Rep. Ilana Rubel’s (D-Boise) Civil Asset Forfeiture bill (H 202), co-sponsored with Rep. Steve Harris (R-Meridian), just passed through the House with overwhelming bipartisan support. This bill makes sure that law enforcement can still seize drug money – but not property that has nothing to do with drug activity. For too long, Idaho has invaded the property rights of citizens who have seen their cash, cars and even homes seized without due process.
Under this bill, authorities would not be able to confiscate property that has no connection to a crime. Furthermore, merely having cash in your possession, without any evidence of an offense, is not grounds for police to seize that cash to be seized. Police should seize money and property involved in crimes, but not a waitresses’ cash tips. This bill allows police to stay tough on drug dealers while protecting your due process rights.
Civil asset forfeiture reform bill clears Idaho House
By Kimberlee Kruesi, Associated Press
BOISE, Idaho (AP) — An Idaho proposal to limit when police can take a citizen’s property cleared its latest hurdle Thursday despite warnings from critics that doing so will mean the Legislature is softening its stance on crime.
House members voted 58-10 to advance legislation that would forbid police from seizing cash or property simply because it was in close proximity to an illegal substance.
Lawmakers noted that having cash near contraband cannot be grounds for seizure.
The bill would also ban seizing vehicles unless they are connected to trafficking offenses, require judicial approval for agencies to keep forfeited assets, and create reporting requirements for law enforcement agencies on forfeited property.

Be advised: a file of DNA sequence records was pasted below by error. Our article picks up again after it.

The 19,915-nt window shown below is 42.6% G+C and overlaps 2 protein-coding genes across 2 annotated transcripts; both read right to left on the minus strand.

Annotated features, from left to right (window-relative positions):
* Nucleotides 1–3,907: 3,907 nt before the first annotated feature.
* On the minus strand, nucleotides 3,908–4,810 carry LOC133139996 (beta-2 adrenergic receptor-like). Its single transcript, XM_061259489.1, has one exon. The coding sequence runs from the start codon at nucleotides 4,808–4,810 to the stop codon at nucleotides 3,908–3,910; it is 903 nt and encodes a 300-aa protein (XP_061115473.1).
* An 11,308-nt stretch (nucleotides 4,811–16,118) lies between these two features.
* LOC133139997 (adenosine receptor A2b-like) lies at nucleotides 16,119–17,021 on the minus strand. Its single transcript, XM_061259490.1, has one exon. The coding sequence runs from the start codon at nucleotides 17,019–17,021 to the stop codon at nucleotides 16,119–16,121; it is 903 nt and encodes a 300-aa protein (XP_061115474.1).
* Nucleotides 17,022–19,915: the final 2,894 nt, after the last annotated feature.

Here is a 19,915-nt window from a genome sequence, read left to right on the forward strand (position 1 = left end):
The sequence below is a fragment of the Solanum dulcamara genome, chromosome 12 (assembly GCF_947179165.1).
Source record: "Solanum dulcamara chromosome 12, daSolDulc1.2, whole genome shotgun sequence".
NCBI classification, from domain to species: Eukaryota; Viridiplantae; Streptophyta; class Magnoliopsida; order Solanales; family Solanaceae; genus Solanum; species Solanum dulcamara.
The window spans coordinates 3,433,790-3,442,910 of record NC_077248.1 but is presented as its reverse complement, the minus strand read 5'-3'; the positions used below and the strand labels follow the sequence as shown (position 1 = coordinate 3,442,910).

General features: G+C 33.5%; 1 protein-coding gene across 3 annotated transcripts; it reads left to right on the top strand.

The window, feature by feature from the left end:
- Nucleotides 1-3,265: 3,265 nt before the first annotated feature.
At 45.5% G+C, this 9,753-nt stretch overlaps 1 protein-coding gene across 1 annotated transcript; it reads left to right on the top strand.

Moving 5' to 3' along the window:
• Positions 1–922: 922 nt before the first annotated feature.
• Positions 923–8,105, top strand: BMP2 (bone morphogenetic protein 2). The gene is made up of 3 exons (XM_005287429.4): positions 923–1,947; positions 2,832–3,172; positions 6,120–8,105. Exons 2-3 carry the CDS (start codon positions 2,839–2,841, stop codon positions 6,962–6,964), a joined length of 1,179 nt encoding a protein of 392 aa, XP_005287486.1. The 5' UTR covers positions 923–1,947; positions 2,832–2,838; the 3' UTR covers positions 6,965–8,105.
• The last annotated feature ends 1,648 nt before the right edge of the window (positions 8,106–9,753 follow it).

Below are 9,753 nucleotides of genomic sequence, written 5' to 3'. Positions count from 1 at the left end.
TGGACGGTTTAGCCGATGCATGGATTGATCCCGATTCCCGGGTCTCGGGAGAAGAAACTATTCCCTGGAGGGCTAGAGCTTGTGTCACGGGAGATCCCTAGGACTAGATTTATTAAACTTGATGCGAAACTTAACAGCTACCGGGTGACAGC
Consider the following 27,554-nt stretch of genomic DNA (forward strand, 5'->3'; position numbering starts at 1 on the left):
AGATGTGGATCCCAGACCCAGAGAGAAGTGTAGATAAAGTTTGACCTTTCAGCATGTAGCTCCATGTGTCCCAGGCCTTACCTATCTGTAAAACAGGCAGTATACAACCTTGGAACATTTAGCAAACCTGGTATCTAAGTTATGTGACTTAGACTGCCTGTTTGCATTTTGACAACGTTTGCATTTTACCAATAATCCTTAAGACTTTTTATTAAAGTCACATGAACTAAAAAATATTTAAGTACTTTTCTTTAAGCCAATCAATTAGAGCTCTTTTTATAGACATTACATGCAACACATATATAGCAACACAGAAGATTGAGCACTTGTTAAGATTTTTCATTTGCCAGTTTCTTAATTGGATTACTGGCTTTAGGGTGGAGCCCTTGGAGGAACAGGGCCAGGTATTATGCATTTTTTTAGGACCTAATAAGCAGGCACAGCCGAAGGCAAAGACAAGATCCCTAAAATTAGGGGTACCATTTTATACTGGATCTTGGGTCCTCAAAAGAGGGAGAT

“This legislation ensures that law enforcement may continue to seize drug proceeds while ensuring the due process rights of Idaho residents are protected,” said Rep. Ilana Rubel, D-Boise, co-sponsor of the bill. “The police should be able to take drug money, but not your waitressing tips.”
Idaho’s current civil asset forfeiture law allows police to seize someone’s cash or cars if authorities believe it’s tied to a crime as a way to fight large-scale criminal operations. A person doesn’t need to be charged with a crime in order to have property seized.
States around the country have been scrutinizing their forfeiture laws in recent years as civil liberties groups and others highlighted abuses where police raked in cash and property despite hazy connections to a purported crime.
However, proponents of civil asset forfeiture counter that the state should trust law enforcement agencies are taking items used to commit drug crimes in the fight to weaken drug kingpins across the state.
Law enforcement agencies like the Fraternal Order of Police, as well as the Idaho Prosecuting Attorneys Association, have remained neutral on the bill. The Idaho Sheriff’s Association opposes the measure.
“Are we going to vote for this and go back to our districts to tell our voters, ‘Vote for me, I’m soft on crime,'” said Rep. Van Burtenshaw, R-Terreton.
The 10 “no” votes came from Reps. Amador, Bedke, Burtenshaw, Gibbs, Hartgen, Malek, McDonald, Syme, Wood, and Youngblood.
HB 202 now goes to the Idaho Senate for consideration.